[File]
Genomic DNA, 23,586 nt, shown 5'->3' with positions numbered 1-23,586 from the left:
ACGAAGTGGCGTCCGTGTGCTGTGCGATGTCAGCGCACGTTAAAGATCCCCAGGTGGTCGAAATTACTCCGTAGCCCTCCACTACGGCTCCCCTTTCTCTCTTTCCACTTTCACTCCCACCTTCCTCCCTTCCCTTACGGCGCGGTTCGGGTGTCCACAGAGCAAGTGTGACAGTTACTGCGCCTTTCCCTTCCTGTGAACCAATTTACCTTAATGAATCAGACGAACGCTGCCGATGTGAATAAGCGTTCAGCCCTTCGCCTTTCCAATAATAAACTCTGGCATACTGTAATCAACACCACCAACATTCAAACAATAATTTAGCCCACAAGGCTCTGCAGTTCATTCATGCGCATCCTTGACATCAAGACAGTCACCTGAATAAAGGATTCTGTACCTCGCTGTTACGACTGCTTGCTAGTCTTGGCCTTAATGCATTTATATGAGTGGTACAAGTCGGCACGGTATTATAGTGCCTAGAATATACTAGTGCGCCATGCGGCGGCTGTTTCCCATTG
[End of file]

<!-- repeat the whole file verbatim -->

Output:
Genomic DNA, 23,586 nt, shown 5'->3' with positions numbered 1-23,586 from the left:
ACGAAGTGGCGTCCGTGTGCTGTGCGATGTCAGCGCACGTTAAAGATCCCCAGGTGGTCGAAATTACTCCGTAGCCCTCCACTACGGCTCCCCTTTCTCTCTTTCCACTTTCACTCCCACCTTCCTCCCTTCCCTTACGGCGCGGTTCGGGTGTCCACAGAGCAAGTGTGACAGTTACTGCGCCTTTCCCTTCCTGTGAACCAATTTACCTTAATGAATCAGACGAACGCTGCCGATGTGAATAAGCGTTCAGCCCTTCGCCTTTCCAATAATAAACTCTGGCATACTGTAATCAACACCACCAACATTCAAACAATAATTTAGCCCACAAGGCTCTGCAGTTCATTCATGCGCATCCTTGACATCAAGACAGTCACCTGAATAAAGGATTCTGTACCTCGCTGTTACGACTGCTTGCTAGTCTTGGCCTTAATGCATTTATATGAGTGGTACAAGTCGGCACGGTATTATAGTGCCTAGAATATACTAGTGCGCCATGCGGCGGCTGTTTCCCATTG